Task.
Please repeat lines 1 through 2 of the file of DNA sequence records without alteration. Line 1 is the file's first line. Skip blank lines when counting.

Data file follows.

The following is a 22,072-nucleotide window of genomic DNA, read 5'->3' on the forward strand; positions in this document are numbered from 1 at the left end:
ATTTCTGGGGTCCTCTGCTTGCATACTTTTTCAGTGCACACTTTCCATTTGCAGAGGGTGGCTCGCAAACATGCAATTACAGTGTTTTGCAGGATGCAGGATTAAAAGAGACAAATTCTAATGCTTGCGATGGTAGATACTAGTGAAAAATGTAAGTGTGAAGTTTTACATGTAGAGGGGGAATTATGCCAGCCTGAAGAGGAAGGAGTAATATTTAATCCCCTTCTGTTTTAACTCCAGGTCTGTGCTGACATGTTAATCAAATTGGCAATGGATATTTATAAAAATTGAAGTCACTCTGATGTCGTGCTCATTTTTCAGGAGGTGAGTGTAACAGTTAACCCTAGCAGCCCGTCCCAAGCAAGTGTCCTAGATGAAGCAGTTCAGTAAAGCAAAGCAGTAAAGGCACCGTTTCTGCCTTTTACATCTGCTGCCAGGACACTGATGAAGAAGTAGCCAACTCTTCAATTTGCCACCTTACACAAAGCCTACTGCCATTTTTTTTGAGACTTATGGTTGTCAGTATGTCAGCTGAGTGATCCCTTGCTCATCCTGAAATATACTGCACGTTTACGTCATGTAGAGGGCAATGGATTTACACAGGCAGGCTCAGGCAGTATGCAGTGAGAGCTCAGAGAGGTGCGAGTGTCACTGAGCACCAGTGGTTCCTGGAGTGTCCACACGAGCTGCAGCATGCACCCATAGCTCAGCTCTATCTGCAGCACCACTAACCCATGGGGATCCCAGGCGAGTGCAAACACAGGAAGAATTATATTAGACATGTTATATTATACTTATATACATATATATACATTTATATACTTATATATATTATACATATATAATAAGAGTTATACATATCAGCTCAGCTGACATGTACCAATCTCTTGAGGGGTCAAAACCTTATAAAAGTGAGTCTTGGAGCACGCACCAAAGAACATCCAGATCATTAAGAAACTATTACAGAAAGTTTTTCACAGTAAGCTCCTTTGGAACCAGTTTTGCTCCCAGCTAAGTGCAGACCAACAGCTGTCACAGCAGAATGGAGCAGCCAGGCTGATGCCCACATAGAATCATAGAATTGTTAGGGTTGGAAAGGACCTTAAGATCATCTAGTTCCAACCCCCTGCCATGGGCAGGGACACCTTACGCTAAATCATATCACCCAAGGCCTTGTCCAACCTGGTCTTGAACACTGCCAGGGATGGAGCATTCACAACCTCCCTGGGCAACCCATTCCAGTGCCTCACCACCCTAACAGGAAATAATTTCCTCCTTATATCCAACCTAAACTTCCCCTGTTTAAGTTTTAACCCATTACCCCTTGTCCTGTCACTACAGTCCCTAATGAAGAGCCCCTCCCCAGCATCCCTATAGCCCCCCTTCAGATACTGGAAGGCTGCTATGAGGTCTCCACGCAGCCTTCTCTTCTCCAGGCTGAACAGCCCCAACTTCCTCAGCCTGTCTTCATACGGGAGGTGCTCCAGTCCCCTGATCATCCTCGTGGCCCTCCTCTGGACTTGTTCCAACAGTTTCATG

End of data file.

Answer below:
The following is a 22,072-nucleotide window of genomic DNA, read 5'->3' on the forward strand; positions in this document are numbered from 1 at the left end:
ATTTCTGGGGTCCTCTGCTTGCATACTTTTTCAGTGCACACTTTCCATTTGCAGAGGGTGGCTCGCAAACATGCAATTACAGTGTTTTGCAGGATGCAGGATTAAAAGAGACAAATTCTAATGCTTGCGATGGTAGATACTAGTGAAAAATGTAAGTGTGAAGTTTTACATGTAGAGGGGGAATTATGCCAGCCTGAAGAGGAAGGAGTAATATTTAATCCCCTTCTGTTTTAACTCCAGGTCTGTGCTGACATGTTAATCAAATTGGCAATGGATATTTATAAAAATTGAAGTCACTCTGATGTCGTGCTCATTTTTCAGGAGGTGAGTGTAACAGTTAACCCTAGCAGCCCGTCCCAAGCAAGTGTCCTAGATGAAGCAGTTCAGTAAAGCAAAGCAGTAAAGGCACCGTTTCTGCCTTTTACATCTGCTGCCAGGACACTGATGAAGAAGTAGCCAACTCTTCAATTTGCCACCTTACACAAAGCCTACTGCCATTTTTTTTGAGACTTATGGTTGTCAGTATGTCAGCTGAGTGATCCCTTGCTCATCCTGAAATATACTGCACGTTTACGTCATGTAGAGGGCAATGGATTTACACAGGCAGGCTCAGGCAGTATGCAGTGAGAGCTCAGAGAGGTGCGAGTGTCACTGAGCACCAGTGGTTCCTGGAGTGTCCACACGAGCTGCAGCATGCACCCATAGCTCAGCTCTATCTGCAGCACCACTAACCCATGGGGATCCCAGGCGAGTGCAAACACAGGAAGAATTATATTAGACATGTTATATTATACTTATATACATATATATACATTTATATACTTATATATATTATACATATATAATAAGAGTTATACATATCAGCTCAGCTGACATGTACCAATCTCTTGAGGGGTCAAAACCTTATAAAAGTGAGTCTTGGAGCACGCACCAAAGAACATCCAGATCATTAAGAAACTATTACAGAAAGTTTTTCACAGTAAGCTCCTTTGGAACCAGTTTTGCTCCCAGCTAAGTGCAGACCAACAGCTGTCACAGCAGAATGGAGCAGCCAGGCTGATGCCCACATAGAATCATAGAATTGTTAGGGTTGGAAAGGACCTTAAGATCATCTAGTTCCAACCCCCTGCCATGGGCAGGGACACCTTACGCTAAATCATATCACCCAAGGCCTTGTCCAACCTGGTCTTGAACACTGCCAGGGATGGAGCATTCACAACCTCCCTGGGCAACCCATTCCAGTGCCTCACCACCCTAACAGGAAATAATTTCCTCCTTATATCCAACCTAAACTTCCCCTGTTTAAGTTTTAACCCATTACCCCTTGTCCTGTCACTACAGTCCCTAATGAAGAGCCCCTCCCCAGCATCCCTATAGCCCCCCTTCAGATACTGGAAGGCTGCTATGAGGTCTCCACGCAGCCTTCTCTTCTCCAGGCTGAACAGCCCCAACTTCCTCAGCCTGTCTTCATACGGGAGGTGCTCCAGTCCCCTGATCATCCTCGTGGCCCTCCTCTGGACTTGTTCCAACAGTTTCATG